Surprisingly, given all the criticism it has received, the oil and gas sector’s overall emissions were essentially flat, as rising oil-sands-related emissions were largely offset by declining emissions from conventional oil and gas production.

By province, emissions vary widely, ranging from two mt in Prince Edward Island to 246 mt in Alberta in 2011. The combined emissions of Alberta and Saskatchewan exceed the combined emissions of the two largest provinces, Ontario and Quebec, despite the fact that the combined population of Ontario and Quebec is about four times the combined population of the two Prairie provinces. The emissions of all provinces except Alberta and Saskatchewan have remained constant or fallen over the 2005-11 period, with Ontario’s emissions declining by 35 mt or about 12 per cent. This contrasts with Alberta’s rise in emissions of 14 mt or about 6 per cent over the period.

A more informative comparison comes from looking at provinces’ annual emissions per person. Here the magnitude of the differences between provinces becomes clear. Annual per capita emissions range from 10 tonnes in Quebec to almost 70 tonnes in Saskatchewan. Per capita emissions in the three largest provinces, Ontario, Quebec and British Columbia, are in the 10-to-13-tonne range, putting them on a par with best-performing countries in Western Europe. The extremely high annual per capita emissions of 65 tonnes in Alberta and 70 tonnes in Saskatchewan stem, in part, from oil and gas production, but also from the two provinces’ continued reliance on coal-fired electrical generation.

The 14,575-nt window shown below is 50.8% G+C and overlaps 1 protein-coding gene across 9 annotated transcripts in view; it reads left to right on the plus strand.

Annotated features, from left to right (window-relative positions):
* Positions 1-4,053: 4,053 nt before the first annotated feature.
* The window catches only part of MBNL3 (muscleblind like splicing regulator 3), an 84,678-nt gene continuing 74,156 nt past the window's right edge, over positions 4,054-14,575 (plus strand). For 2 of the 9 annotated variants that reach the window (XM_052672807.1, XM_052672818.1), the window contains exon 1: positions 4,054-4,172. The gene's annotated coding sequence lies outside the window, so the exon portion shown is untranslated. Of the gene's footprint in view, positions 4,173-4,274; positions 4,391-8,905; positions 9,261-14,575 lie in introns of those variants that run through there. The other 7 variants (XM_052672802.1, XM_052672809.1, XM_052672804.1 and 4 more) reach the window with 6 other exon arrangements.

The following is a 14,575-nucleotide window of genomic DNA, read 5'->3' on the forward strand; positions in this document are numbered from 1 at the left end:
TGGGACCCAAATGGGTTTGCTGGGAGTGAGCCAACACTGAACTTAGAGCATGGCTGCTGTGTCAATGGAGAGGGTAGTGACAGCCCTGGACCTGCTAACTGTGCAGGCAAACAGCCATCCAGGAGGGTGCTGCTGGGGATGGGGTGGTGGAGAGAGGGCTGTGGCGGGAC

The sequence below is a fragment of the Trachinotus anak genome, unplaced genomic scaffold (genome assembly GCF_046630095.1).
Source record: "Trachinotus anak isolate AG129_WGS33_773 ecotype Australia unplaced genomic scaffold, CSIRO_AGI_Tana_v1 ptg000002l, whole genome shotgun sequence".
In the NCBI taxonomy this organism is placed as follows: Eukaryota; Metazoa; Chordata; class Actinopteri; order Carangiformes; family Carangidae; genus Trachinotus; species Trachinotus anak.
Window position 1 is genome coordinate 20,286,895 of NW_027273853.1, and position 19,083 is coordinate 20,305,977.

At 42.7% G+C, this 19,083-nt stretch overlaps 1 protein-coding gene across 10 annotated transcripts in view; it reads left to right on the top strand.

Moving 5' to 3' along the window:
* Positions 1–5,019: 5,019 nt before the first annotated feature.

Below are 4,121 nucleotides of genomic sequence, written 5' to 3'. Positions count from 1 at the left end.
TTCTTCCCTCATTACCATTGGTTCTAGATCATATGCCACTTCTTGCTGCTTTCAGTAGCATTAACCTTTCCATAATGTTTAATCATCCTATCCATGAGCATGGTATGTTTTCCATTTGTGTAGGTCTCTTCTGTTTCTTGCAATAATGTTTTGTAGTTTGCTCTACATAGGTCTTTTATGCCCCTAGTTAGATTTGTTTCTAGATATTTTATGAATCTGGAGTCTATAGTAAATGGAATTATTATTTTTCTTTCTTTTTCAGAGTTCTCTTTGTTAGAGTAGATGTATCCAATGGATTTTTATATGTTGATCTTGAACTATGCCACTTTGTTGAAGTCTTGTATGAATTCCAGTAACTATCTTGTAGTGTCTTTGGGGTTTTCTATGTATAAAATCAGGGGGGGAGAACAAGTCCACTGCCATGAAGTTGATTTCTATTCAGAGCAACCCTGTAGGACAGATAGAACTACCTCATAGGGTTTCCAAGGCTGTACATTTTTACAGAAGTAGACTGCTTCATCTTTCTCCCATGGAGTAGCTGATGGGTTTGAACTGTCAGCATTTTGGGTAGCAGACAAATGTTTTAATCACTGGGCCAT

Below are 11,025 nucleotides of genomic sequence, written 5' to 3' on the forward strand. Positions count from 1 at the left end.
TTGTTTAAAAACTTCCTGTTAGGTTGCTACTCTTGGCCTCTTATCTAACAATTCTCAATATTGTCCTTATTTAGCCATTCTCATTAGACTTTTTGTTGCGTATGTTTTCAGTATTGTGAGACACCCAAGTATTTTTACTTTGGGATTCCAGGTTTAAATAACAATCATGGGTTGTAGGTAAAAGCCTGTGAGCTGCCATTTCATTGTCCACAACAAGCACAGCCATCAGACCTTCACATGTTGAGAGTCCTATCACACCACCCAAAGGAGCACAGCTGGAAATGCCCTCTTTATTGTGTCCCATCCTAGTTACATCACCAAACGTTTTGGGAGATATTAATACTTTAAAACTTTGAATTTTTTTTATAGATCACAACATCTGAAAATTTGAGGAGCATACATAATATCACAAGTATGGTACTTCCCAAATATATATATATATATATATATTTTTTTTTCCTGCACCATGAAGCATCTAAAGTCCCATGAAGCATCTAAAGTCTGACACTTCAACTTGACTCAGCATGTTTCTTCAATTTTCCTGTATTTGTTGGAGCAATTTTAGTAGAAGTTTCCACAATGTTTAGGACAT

An argument that is sometimes made is that Alberta’s and Saskatchewan’s extraordinary level of emissions are in some sense worth it, because they produce extraordinary wealth for the Canadian economy. Combining the emissions data from the ETR with provincial gross domestic product (GDP) data from Statistics Canada shows why this argument is mistaken. GDP per tonne of GHG emissions is more than $4,300 in Quebec and $3,800 in Ontario. In contrast, Alberta GDP per tonne of GHGs is less than $1,200 while Saskatchewan produces just under $1,000 of GDP per tonne of GHGs.

What does all this mean for meeting the commitment made by Prime Minister Harper in Copenhagen, and recently reaffirmed by Canada’s Environment Minister at the Warsaw climate change conference? Former Alberta Premier Ralph Klein was fond of saying that you “hunt where the ducks are.” In the case of GHG emissions, the ducks are heavily concentrated in Alberta and Saskatchewan. Simple arithmetic makes clear that substantial reductions by emitters in those provinces, either directly or through financing lower-cost offsets elsewhere in the economy, will be essential to meet Canada’s Copenhagen commitment.

Paul Boothe is professor and director of the Lawrence National Centre for Policy and Management at the University of Western Ontario’s Ivey Business School. He previously served as Canada’s deputy minister of the environment.